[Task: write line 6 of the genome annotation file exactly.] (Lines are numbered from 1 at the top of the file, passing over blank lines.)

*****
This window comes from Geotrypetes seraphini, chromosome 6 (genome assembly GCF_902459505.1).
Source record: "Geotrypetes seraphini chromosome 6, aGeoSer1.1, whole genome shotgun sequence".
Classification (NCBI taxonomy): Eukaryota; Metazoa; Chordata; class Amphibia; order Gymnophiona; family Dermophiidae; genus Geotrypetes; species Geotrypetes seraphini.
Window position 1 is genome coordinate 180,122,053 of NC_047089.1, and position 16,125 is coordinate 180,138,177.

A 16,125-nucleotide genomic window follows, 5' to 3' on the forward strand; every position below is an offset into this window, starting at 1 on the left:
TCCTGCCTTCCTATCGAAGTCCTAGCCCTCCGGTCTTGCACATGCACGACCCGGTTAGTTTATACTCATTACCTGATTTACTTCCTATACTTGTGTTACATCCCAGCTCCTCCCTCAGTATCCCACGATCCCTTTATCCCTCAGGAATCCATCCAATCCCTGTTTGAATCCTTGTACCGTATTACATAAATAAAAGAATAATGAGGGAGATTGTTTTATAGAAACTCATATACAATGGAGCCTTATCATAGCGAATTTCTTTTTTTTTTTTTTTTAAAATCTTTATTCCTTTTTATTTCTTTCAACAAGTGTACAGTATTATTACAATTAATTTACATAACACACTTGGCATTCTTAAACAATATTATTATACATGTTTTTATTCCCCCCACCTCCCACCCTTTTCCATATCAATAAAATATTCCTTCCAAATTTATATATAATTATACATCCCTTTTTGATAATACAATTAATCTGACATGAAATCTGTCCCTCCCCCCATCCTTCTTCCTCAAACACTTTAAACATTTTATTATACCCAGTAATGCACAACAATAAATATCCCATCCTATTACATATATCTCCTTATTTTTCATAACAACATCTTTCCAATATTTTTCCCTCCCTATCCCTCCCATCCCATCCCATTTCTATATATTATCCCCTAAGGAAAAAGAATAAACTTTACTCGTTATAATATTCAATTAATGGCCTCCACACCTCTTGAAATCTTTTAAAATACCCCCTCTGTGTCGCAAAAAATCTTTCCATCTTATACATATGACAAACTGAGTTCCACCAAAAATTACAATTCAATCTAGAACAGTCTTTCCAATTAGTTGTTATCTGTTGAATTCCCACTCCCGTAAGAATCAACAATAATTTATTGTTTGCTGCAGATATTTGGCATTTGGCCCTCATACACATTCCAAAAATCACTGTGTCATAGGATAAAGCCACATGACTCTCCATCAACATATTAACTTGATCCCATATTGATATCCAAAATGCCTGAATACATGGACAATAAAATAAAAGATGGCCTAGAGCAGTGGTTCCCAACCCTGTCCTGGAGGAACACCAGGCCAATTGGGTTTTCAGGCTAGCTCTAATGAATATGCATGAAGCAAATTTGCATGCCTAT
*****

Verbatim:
TCCTGCCTTCCTATCGAAGTCCTAGCCCTCCGGTCTTGCACATGCACGACCCGGTTAGTTTATACTCATTACCTGATTTACTTCCTATACTTGTGTTACATCCCAGCTCCTCCCTCAGTATCCCACGATCCCTTTATCCCTCAGGAATCCATCCAATCCCTGTTTGAATCCTTGTACCGTATTACATAAATAAAAGAATAATGAGGGAGATTGTTTTATAGAAACTCATATACAATGGAGCCTTATCATAGCGAATTTCTTTTTTTTTTTTTTTTAAAATCTTTATTCCTTTTTATTTCTTTCAACAAGTGTACAGTATTATTACAATTAATTTACATAACACACTTGGCATTCTTAAACAATATTATTATACATGTTTTTATTCCCCCCACCTCCCACCCTTTTCCATATCAATAAAATATTCCTTCCAAATTTATATATAATTATACATCCCTTTTTGATAATACAATTAATCTGACATGAAATCTGTCCCTCCCCCCATCCTTCTTCCTCAAACACTTTAAACATTTTATTATACCCAGTAATGCACAACAATAAATATCCCATCCTATTACATATATCTCCTTATTTTTCATAACAACATCTTTCCAATATTTTTCCCTCCCTATCCCTCCCATCCCATCCCATTTCTATATATTATCCCCTAAGGAAAAAGAATAAACTTTACTCGTTATAATATTCAATTAATGGCCTCCACACCTCTTGAAATCTTTTAAAATACCCCCTCTGTGTCGCAAAAAATCTTTCCATCTTATACATATGACAAACTGAGTTCCACCAAAAATTACAATTCAATCTAGAACAGTCTTTCCAATTAGTTGTTATCTGTTGAATTCCCACTCCCGTAAGAATCAACAATAATTTATTGTTTGCTGCAGATATTTGGCATTTGGCCCTCATACACATTCCAAAAATCACTGTGTCATAGGATAAAGCCACATGACTCTCCATCAACATATTAACTTGATCCCATATTGATATCCAAAATGCCTGAATACATGGACAATAAAATAAAAGATGGCCTAGAGCAGTGGTTCCCAACCCTGTCCTGGAGGAACACCAGGCCAATTGGGTTTTCAGGCTAGCTCTAATGAATATGCATGAAGCAAATTTGCATGCCTAT